-At an estimated 21,000 deaths per year, radon is the second leading cause of
lung cancer in the United States. Only smoking causes more deaths.
-When radon decays, it expels alpha particles. These small, heavy, electrically
charged sub-atomic particles consist of two protons and two neutrons. If an
alpha particle attaches itself to the chromosomes in a lung cell, it can alter
the way that cell reproduces.
How Radon enters your home
-The amount of radon that escapes from the soil to enter the house depends on
the season, weather, soil porosity, soil moisture and the suction within the
-Radon can seep into your home from the soil beneath it through dirt
crawlspaces, cracks in the foundation and walls, floor drains, pipes and sump
pump pits. If you get your drinking water from a well, it can also be a source
of radon in your home.
-Houses act like large chimneys. As the air in the house warms, it rises to the
attic and exits through cracks, openings and around the upper floor windows.
This creates a small suction (“vacuum”) at the lowest level of the house,
pulling the radon out of the soil and into the house.
-Underground well water can transport the radon from the soil into the house at
any time when running water (e.g., taking a shower, doing laundry, washing
dishes, etc.). The EPA says it takes about 10,000 pCi/L of radon in water to
contribute 1.0 pCi/L of radon in air.
-If your water comes from a city supply, there is no need to worry about radon
in the water. When radon in water is stored in a reservoir for more than 30
days, the radon decays away to practically nothing. Every 3.825 days half the
radon disappears through natural radioactive decay.
Testing for Radon
-Testing is the only way to know your home's radon levels. There are no
immediate symptoms that will alert you to the presence of radon. It typically
takes years of exposure before any problems surface.
-There is no safe level of radon. The EPA recommends mitigating radon in a home
when levels are at, or exceed, 4.0 pCi/L. In addition, the EPA says to consider
action if the level is 2.0 to 3.9 pCi/L.
-Testing should be done in the lowest level of the home that is regularly used.
-Short-term tests are a quick and inexpensive way to measure for radon in a
home. They are typically left in place for 3 to 7 days.
-Long-term tests, often called an “alpha track,” should be left in place for a
minimum of 90 days and up to 12 months. Long-term tests provide results that
reflect the average amount of radon in the home during a year.
-Retesting should be done every 2-5 years or if any major changes to the home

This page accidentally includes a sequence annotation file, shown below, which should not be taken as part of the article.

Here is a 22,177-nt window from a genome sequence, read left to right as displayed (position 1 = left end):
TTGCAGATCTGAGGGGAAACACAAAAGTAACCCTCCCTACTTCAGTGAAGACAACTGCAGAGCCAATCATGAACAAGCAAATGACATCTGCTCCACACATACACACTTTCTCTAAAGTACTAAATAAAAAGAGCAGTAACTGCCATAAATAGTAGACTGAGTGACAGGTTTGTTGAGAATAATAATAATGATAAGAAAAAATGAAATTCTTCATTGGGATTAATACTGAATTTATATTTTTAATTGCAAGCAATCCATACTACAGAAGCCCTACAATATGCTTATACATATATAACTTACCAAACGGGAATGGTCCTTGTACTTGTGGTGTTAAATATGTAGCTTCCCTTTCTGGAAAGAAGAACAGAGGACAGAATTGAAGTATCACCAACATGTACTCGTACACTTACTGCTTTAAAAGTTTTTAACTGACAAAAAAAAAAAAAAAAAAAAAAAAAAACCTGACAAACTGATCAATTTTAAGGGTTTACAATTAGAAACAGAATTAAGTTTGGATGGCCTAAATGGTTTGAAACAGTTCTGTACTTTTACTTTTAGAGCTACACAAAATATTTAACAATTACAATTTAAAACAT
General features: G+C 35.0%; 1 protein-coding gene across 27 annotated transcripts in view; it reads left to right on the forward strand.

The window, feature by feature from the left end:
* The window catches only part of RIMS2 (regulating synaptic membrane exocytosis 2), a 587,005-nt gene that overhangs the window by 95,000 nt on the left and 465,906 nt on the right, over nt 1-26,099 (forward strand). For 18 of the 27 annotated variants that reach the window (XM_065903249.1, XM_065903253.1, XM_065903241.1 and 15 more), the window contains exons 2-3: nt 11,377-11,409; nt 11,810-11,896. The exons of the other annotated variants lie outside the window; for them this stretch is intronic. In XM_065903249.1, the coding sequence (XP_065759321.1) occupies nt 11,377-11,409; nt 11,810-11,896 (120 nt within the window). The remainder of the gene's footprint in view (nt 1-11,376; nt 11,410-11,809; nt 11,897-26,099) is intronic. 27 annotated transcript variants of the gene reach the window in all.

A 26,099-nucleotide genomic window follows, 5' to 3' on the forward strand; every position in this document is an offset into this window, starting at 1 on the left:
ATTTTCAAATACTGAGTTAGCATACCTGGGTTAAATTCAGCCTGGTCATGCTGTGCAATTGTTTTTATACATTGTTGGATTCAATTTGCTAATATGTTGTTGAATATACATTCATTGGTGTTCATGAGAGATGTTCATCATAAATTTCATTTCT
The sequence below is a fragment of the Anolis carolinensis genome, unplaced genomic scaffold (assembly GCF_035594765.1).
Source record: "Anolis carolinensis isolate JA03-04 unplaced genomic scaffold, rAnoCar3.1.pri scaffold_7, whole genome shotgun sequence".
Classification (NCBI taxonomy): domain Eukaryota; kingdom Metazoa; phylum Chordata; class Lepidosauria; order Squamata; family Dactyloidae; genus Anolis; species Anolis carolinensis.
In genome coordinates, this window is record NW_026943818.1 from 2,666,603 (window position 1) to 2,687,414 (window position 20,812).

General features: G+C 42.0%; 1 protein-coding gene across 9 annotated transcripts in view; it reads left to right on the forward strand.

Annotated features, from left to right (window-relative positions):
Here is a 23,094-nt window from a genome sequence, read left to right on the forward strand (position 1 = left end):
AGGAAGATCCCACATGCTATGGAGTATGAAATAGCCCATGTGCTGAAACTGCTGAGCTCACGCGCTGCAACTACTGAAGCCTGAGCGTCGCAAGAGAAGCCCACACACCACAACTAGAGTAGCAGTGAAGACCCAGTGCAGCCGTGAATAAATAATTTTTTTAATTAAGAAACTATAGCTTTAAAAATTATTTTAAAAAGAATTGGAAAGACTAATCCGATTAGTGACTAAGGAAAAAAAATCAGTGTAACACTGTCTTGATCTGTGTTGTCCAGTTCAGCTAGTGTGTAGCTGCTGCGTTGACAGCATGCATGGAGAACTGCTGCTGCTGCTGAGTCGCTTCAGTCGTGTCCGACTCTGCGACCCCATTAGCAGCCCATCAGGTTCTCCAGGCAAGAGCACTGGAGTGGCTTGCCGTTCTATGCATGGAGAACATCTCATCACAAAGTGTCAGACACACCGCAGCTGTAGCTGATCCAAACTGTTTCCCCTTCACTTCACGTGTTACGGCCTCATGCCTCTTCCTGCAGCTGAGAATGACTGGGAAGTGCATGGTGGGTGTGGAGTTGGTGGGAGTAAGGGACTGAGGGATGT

have been done (e.g., finishing a basement, addition, new heating system or
adding central a/c).
-Even homes in areas considered at low risk for radon can have high radon
levels. About 15% of homes in the U.S. have radon levels above 4.0 pCi/L.
-All types of homes have radon, even new construction. Do not assume that just
because your neighbor’s levels are low, that yours will be also.
-Changes in season, temperature, rainfall, wind and barometric pressure can all
affect the radon concentration level.
-The main goal is to make the exhaust vent a better “vacuum” than the house is.
-Active Soil Depressurization is where a fan is used to exhaust radon from the
home. There are 6 different types of ASD: Drain Tile Depressurization, Sump
Depressurization, Baseboard Depressurization, Block Wall Depressurization,
Sub-slab Depressurization, and Sub-membrane Depressurization.
-Drain Tile Depressurization is used where drain tile is present in an
application. The mitigation system is tapped into the drain tile tube around the
perimeter of the house.
-Sump Depressurization is also used where drain tile is present. This system is
tapped into the sealed sump pit cover to pull radon out through the drain tile.
-Baseboard Depressurization may be appropriate where a French drain is present.
This option is rarely used today.
-Block Wall Depressurization uses the hollow block wall foundation. The system
is piped into the block wall to pull out radon.
-Sub-slab Depressurization is used in 90% of all radon mitigation systems. This
involves drilling a hole through the concrete slab to pull radon out below the
-Sub-membrane Depressurization is used where a dirt floor crawl space is
present. The floor is covered with thick plastic sheeting, which is then secured
and sealed. The PVC is inserted below the plastic to pull the radon from the
-Passive Soil Depressurization is where no fan is present. PVC pipe is used to
create a natural chimney for radon to vent through. PSD is commonly used in
Radon Resistant New Construction and almost never used in existing homes.
-Radon Resistant New Construction (RRNC) is a new building code requiring all
new homes to be built with additional steps taken to prevent radon infiltration.
The 5 main steps of RRNC include: 4” of coarse gravel below the foundation slab;
thick plastic sheeting above the gravel; a 3” or 4” PVC pipe run up through
conditioned space from below slab to above roof; all openings, cracks and
crevices are sealed with polyurethane caulk and a junction box is installed in
the attic for use with a fan.
-Seal up cracks and openings in basement floors, foundation walls, openings
around pipes, etc. to prevent radon infiltration. If a home has a crawl space,
install a vapor barrier over the bare soil.